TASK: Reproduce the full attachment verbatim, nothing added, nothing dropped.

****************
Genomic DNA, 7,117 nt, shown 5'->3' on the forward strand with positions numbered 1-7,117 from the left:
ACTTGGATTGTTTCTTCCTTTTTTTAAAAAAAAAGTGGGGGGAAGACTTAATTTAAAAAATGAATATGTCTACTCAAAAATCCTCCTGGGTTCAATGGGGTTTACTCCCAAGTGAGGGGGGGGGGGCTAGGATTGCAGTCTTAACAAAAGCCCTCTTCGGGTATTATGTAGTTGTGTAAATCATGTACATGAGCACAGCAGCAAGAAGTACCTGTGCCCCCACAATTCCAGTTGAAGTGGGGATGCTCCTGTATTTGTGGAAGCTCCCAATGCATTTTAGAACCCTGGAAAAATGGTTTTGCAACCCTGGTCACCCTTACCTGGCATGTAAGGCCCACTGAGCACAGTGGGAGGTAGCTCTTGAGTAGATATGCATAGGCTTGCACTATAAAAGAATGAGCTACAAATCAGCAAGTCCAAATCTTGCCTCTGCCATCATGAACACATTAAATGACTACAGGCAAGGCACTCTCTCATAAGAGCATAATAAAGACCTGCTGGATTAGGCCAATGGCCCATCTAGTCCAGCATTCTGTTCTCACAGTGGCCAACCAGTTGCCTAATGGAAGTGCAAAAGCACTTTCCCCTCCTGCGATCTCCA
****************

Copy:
Genomic DNA, 7,117 nt, shown 5'->3' on the forward strand with positions numbered 1-7,117 from the left:
ACTTGGATTGTTTCTTCCTTTTTTTAAAAAAAAAGTGGGGGGAAGACTTAATTTAAAAAATGAATATGTCTACTCAAAAATCCTCCTGGGTTCAATGGGGTTTACTCCCAAGTGAGGGGGGGGGGGCTAGGATTGCAGTCTTAACAAAAGCCCTCTTCGGGTATTATGTAGTTGTGTAAATCATGTACATGAGCACAGCAGCAAGAAGTACCTGTGCCCCCACAATTCCAGTTGAAGTGGGGATGCTCCTGTATTTGTGGAAGCTCCCAATGCATTTTAGAACCCTGGAAAAATGGTTTTGCAACCCTGGTCACCCTTACCTGGCATGTAAGGCCCACTGAGCACAGTGGGAGGTAGCTCTTGAGTAGATATGCATAGGCTTGCACTATAAAAGAATGAGCTACAAATCAGCAAGTCCAAATCTTGCCTCTGCCATCATGAACACATTAAATGACTACAGGCAAGGCACTCTCTCATAAGAGCATAATAAAGACCTGCTGGATTAGGCCAATGGCCCATCTAGTCCAGCATTCTGTTCTCACAGTGGCCAACCAGTTGCCTAATGGAAGTGCAAAAGCACTTTCCCCTCCTGCGATCTCCA